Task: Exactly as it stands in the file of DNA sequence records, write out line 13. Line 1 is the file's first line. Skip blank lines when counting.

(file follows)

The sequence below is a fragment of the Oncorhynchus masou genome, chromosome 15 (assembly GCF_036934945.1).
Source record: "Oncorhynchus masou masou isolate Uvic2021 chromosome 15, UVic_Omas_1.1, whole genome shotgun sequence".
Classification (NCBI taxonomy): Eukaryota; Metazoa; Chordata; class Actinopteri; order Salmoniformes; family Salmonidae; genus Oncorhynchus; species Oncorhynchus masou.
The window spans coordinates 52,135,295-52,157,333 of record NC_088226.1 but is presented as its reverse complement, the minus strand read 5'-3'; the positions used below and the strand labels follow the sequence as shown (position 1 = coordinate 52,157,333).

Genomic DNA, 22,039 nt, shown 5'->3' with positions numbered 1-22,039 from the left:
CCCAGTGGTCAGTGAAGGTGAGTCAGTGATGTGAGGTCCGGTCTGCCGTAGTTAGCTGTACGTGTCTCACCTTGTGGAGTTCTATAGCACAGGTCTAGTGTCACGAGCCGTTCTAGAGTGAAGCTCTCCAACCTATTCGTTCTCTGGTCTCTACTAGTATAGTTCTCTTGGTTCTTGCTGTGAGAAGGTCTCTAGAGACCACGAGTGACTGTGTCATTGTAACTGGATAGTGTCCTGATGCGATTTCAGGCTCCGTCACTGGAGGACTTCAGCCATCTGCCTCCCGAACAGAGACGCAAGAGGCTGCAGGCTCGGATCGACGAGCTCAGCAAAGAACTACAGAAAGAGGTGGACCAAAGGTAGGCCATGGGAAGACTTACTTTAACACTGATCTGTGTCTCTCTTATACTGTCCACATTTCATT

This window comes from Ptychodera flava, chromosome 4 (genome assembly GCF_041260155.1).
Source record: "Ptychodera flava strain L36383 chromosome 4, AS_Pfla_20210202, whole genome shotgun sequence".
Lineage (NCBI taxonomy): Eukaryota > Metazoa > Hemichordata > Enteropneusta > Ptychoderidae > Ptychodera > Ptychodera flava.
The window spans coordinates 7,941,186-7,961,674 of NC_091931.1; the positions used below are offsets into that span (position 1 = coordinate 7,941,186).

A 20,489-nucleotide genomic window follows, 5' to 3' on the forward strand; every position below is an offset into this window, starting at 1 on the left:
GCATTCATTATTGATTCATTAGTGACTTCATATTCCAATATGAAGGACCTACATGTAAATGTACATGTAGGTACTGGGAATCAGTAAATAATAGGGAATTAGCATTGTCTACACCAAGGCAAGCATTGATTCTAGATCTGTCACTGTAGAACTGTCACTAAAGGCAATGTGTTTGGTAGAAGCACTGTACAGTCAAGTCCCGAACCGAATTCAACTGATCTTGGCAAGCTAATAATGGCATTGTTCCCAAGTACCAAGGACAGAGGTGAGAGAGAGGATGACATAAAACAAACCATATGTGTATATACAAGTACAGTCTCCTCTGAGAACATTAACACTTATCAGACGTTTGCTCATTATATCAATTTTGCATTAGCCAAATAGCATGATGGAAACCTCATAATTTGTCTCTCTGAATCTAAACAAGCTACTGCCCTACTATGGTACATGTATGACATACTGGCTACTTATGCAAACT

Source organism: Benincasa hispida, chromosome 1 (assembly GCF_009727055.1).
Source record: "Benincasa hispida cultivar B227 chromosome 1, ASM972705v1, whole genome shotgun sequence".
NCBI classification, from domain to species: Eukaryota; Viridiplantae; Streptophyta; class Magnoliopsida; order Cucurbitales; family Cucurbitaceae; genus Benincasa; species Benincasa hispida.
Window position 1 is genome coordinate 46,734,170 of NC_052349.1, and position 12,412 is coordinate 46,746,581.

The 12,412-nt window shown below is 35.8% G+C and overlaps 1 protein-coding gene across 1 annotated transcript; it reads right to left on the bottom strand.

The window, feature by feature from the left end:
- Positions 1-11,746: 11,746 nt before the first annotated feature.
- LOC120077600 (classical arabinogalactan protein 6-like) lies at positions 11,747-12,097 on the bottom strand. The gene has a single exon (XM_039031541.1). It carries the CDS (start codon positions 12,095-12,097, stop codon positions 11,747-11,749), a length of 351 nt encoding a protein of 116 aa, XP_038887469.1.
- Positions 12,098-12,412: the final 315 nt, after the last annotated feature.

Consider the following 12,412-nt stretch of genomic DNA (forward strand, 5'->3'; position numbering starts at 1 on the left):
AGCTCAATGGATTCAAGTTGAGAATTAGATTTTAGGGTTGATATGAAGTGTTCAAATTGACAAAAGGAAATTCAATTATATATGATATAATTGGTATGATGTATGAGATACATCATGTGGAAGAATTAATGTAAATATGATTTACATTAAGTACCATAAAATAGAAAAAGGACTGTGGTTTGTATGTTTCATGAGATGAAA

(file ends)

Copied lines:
Source organism: Benincasa hispida, chromosome 1 (assembly GCF_009727055.1).